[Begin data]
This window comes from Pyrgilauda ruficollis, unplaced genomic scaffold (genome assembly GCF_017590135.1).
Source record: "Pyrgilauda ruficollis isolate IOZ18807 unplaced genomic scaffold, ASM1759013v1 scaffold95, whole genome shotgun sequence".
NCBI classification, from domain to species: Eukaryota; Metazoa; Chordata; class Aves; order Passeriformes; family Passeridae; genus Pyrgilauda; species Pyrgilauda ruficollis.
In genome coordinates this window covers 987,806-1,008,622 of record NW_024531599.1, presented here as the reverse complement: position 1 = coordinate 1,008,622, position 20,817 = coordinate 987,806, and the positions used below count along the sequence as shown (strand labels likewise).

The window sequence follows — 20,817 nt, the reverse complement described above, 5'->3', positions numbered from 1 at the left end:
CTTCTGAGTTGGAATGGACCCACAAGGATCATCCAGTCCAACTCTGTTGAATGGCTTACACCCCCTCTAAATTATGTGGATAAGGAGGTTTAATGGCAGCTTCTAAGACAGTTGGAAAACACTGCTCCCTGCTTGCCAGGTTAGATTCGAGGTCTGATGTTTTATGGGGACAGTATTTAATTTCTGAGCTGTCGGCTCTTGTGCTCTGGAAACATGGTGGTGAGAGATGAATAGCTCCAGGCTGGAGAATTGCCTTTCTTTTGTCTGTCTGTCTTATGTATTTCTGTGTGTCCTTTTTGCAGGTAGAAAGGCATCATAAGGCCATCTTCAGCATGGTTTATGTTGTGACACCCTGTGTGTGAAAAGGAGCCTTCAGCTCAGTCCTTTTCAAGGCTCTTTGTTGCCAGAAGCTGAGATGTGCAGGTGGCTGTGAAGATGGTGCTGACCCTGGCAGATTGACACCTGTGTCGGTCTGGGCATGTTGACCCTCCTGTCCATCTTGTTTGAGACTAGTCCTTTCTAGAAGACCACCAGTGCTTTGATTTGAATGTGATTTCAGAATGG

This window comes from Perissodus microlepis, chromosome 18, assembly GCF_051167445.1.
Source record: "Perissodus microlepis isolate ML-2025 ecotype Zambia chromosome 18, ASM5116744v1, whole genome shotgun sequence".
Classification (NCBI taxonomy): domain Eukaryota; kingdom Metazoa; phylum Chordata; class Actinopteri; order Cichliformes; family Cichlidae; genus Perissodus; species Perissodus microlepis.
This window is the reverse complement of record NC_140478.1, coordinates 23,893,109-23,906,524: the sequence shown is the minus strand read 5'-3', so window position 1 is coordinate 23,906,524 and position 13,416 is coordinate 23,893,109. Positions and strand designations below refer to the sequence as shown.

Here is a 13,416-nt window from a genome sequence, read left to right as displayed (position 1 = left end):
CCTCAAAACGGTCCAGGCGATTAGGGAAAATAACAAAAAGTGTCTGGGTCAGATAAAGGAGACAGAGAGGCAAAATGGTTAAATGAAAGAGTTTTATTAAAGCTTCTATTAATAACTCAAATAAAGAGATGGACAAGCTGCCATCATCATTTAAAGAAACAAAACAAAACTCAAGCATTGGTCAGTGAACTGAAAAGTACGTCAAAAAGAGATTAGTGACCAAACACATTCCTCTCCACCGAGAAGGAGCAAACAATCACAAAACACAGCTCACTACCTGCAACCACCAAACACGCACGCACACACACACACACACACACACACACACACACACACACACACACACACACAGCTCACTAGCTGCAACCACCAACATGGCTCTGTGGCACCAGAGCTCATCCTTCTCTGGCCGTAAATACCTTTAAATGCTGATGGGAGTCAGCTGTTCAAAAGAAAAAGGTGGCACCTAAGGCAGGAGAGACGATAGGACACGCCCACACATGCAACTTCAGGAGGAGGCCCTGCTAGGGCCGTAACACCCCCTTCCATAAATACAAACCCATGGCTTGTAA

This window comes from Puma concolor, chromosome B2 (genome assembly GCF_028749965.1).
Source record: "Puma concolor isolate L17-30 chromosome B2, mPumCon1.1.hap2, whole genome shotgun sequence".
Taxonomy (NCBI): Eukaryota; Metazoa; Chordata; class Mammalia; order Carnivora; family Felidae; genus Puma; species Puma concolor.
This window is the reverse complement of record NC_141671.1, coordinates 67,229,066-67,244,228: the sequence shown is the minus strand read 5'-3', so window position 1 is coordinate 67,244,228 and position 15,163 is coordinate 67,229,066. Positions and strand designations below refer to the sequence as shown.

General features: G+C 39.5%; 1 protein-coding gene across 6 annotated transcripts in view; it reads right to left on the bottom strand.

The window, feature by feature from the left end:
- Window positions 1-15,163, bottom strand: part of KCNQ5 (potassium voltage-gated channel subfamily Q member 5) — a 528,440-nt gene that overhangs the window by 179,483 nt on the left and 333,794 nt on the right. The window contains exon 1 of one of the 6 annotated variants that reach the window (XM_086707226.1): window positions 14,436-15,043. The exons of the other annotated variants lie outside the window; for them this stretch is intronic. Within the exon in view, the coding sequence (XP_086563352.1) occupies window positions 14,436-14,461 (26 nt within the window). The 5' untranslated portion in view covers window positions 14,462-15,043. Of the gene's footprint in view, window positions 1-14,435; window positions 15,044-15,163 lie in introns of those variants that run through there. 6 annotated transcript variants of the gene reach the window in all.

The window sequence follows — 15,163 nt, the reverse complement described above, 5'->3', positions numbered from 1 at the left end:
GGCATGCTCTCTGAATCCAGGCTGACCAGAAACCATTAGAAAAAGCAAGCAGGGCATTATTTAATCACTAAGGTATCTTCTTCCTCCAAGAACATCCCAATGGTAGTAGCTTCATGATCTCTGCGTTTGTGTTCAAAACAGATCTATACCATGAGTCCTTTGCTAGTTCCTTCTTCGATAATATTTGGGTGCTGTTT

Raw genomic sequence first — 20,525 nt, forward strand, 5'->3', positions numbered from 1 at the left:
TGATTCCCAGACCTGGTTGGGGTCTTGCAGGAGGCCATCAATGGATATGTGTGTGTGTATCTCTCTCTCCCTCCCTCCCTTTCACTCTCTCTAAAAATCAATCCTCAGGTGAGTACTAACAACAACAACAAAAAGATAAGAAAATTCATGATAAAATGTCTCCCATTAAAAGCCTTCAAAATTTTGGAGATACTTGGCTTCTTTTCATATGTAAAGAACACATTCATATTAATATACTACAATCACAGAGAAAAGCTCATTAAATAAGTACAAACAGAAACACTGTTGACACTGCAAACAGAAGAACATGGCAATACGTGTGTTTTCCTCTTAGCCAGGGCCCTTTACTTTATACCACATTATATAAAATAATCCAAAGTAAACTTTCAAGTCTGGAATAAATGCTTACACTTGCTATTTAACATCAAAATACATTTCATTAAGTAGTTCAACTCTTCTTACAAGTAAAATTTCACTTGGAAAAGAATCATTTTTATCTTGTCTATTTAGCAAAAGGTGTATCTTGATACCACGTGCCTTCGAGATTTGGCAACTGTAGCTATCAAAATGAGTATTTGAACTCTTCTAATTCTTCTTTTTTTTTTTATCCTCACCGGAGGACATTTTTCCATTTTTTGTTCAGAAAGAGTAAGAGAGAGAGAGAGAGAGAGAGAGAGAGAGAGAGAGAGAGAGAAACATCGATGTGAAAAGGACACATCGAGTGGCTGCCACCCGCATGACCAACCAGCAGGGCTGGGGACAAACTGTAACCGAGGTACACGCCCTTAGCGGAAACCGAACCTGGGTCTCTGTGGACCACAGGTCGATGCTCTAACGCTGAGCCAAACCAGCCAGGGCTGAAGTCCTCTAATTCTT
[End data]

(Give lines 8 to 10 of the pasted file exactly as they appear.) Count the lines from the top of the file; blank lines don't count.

Source record: "Perissodus microlepis isolate ML-2025 ecotype Zambia chromosome 18, ASM5116744v1, whole genome shotgun sequence".
Classification (NCBI taxonomy): domain Eukaryota; kingdom Metazoa; phylum Chordata; class Actinopteri; order Cichliformes; family Cichlidae; genus Perissodus; species Perissodus microlepis.
This window is the reverse complement of record NC_140478.1, coordinates 23,893,109-23,906,524: the sequence shown is the minus strand read 5'-3', so window position 1 is coordinate 23,906,524 and position 13,416 is coordinate 23,893,109. Positions and strand designations below refer to the sequence as shown.